Social (Media) Irresponsibility…

A lot has been said about the rights of the consumer. Thanks to social media everyone is a potential champion of these rights. That’s cool. I’m all about empowering consumers to push back against shoddy services, poor products and unfulfilled brand promises. What isn’t cool, is the rising level of entitlement by consumers.

On Friday, I witnessed some of this attitude. Here’s a screenshot that explains the entire story (click the pic to visit the source site/opens in new window):

So, because the person in question was rear-ended in the vicinity of a brand, she feels the brand has to compensate her. That’s not the worst of it. A pair of “supporters” have also lent their voices to the “cause”, threatening all kinds of things (Twitter trends of biblical proportions, setting up Nivea as a brand that doesn’t care about tail lights, etc.). Click the pics to enlarge (opens in new window):

You’ll notice that they don’t acknowledge Nivea’s responses to them, other than to show more petulance, of course. By the way, kudos to Ms Naidoo for pointing out that Nivea had indeed responded.

Moreover, it’s interesting to note that on the blog of the offended party, the misleading statements regarding the deletion of the complaint have not been corrected (as of the writing of this post. A new post has finally been published acknowledging the error by the author). Poor showing from a group of people who claim to understand social media. Click the pics to enlarge (opens in new window):

The absurdity of this case is mind-blowing but it also indicates the ridiculous levels of entitlement that colour consumer rights. Again, don’t get me wrong: consumer rights must be protected and enforced. However, in an online conversation with Daniel Neville of Idea Bounty, he observed that “as much responsibility rests on the consumers shoulders to have realistic expectations of a brand as the brand itself has a responsibility to engage with and meet customers expectations effectively.” Read it again because it’s a powerful statement. Daniel calls it Responsible Consumerism.

You could also call it common sense.

And it’s drastically lacking out there in Social Media land. Yes, stand up for your rights by all means, but let’s not turn this valuable source of consumer power into whine forum. By doing that, we rob ourselves of influence and lose all those valuable rights. In short, we’ll be right back where we started.

So what do you think? Do we need these consumer responsibilities as much as we need consumer rights?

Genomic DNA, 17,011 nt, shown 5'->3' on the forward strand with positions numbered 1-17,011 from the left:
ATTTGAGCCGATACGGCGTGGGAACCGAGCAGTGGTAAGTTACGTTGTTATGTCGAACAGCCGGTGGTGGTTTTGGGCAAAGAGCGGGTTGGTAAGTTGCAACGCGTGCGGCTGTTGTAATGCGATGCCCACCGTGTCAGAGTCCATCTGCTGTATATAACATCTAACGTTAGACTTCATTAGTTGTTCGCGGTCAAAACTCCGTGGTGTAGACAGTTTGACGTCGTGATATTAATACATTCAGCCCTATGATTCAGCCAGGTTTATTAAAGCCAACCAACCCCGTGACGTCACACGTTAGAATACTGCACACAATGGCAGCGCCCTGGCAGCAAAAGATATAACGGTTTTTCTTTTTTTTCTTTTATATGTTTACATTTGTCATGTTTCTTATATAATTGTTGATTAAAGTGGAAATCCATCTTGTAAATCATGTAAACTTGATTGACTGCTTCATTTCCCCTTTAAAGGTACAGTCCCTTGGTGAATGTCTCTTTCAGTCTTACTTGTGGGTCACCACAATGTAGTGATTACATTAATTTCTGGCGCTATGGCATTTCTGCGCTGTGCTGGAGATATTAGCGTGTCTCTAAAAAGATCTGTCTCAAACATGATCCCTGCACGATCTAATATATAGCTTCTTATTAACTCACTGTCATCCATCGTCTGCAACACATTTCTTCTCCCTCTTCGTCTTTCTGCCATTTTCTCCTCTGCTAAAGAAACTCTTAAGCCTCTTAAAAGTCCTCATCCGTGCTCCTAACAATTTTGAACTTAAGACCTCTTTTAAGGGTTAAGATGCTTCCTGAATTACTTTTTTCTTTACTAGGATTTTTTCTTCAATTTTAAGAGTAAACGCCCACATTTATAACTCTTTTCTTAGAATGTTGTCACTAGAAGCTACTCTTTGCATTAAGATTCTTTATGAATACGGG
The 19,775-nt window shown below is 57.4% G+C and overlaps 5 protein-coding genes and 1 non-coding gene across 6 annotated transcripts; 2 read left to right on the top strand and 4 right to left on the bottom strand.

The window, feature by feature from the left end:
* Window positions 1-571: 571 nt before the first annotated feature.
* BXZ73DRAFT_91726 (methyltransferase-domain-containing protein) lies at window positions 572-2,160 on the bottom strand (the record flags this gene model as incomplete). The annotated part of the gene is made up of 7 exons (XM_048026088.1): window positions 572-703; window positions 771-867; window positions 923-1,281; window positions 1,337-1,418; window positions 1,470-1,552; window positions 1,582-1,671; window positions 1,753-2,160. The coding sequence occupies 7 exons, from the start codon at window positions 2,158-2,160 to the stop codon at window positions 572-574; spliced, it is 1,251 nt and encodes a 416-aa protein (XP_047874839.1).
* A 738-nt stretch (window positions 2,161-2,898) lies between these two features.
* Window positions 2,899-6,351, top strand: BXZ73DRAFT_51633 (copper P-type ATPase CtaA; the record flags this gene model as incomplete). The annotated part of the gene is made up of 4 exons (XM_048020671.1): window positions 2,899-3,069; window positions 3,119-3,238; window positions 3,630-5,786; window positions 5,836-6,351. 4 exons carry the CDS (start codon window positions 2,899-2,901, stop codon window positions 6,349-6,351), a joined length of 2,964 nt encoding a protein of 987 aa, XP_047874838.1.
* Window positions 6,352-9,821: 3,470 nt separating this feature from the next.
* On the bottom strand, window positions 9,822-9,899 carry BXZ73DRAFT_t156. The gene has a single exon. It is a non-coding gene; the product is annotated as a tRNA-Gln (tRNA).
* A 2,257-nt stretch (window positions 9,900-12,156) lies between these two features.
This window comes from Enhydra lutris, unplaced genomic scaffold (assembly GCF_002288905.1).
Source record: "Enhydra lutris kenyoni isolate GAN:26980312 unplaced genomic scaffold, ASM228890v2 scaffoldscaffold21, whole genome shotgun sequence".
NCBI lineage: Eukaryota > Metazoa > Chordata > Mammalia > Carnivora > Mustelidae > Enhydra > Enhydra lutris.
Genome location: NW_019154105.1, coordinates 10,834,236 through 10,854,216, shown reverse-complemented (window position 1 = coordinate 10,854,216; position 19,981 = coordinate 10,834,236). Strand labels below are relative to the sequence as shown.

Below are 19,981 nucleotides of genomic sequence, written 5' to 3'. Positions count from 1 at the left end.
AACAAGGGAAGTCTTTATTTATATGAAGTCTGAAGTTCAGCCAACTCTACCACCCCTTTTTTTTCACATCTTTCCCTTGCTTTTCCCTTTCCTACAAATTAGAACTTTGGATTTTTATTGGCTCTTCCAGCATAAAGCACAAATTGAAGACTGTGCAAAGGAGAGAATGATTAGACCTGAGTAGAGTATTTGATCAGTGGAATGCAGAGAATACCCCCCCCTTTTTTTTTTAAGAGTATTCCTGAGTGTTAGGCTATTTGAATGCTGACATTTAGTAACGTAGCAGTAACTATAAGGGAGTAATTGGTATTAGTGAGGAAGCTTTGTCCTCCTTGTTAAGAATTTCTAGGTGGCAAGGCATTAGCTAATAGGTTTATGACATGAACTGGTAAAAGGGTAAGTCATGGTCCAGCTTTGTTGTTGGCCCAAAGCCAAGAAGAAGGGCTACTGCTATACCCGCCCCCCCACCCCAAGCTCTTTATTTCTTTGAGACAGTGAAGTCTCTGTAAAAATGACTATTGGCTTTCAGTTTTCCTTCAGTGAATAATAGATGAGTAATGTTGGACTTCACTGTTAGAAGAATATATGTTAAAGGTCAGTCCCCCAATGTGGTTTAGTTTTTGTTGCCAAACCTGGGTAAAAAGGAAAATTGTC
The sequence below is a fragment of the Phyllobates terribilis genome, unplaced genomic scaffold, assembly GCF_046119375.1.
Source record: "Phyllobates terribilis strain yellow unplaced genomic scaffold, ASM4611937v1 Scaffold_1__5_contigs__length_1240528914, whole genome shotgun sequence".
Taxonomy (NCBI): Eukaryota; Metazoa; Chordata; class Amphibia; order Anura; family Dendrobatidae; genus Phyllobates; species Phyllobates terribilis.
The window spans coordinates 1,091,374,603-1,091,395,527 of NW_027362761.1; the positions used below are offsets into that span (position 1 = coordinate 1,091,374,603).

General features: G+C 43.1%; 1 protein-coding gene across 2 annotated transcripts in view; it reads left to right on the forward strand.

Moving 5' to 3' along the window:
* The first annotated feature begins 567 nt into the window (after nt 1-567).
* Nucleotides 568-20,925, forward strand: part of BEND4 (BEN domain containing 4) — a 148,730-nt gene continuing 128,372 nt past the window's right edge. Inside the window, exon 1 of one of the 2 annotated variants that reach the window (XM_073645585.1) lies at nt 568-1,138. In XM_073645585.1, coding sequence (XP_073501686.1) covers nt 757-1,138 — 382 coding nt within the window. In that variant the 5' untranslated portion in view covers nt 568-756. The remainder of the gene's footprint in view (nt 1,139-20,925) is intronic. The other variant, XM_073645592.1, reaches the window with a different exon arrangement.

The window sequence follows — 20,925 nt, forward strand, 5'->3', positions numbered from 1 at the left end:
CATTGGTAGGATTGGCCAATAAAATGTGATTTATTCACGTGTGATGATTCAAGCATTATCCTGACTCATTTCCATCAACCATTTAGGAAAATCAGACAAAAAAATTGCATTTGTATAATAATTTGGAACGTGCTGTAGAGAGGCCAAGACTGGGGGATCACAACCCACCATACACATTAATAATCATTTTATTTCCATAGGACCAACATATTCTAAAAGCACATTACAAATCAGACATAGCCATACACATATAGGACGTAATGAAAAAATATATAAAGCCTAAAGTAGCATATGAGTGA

7 thoughts on “Social (Media) Irresponsibility…

  1. Good post. What people are not asking is what exactly Nivea has to do with the fact that the people in question were not observing a safe following distance. Is Nivea now responsible for enforcing traffic laws as well?

    • I chatted to a member of the legal fraternity and was assured that the chances of Nivea being held legally liable for the damages were slim to none.
      The whole incident seems to be rather paper-thin.

  2. This is like one of those ‘Leave Justin Bieber/Britney alooone’ videos. They’re raging about something that’s not really important. Did a Nivea product give her warts or boils or some shit? NOooooO! How on earth was Nivea supposed to know this was going to happen?! Promo girl was just obviously doing her job trying to get flyers out. I don’t really think anyone can be blamed in this case, let alone have to fork out cash for a taillight. O_O

  3. Tail light? how about lawsuit?
    using what common sense I have and in support of the commentor above- she was hit from behind, at an intersection- where drivers STOP! If the person behind wasn’t concentrating and used her tail light as a means to stop that is whom she ought to engage. Again there are laws that entitle her to recover her costs from the relevant party.
    It is in Nivea’s interest to play nice but they could just as easily sue for slander, really now posting threats on social media networks; in her own words “social media suicide, much?”

  4. Great article… People use their SM power in the wrong ways and it makes them look like idiots.

    The parties involved and all their followers look like a bunch of over sensitive whiney rich kids.

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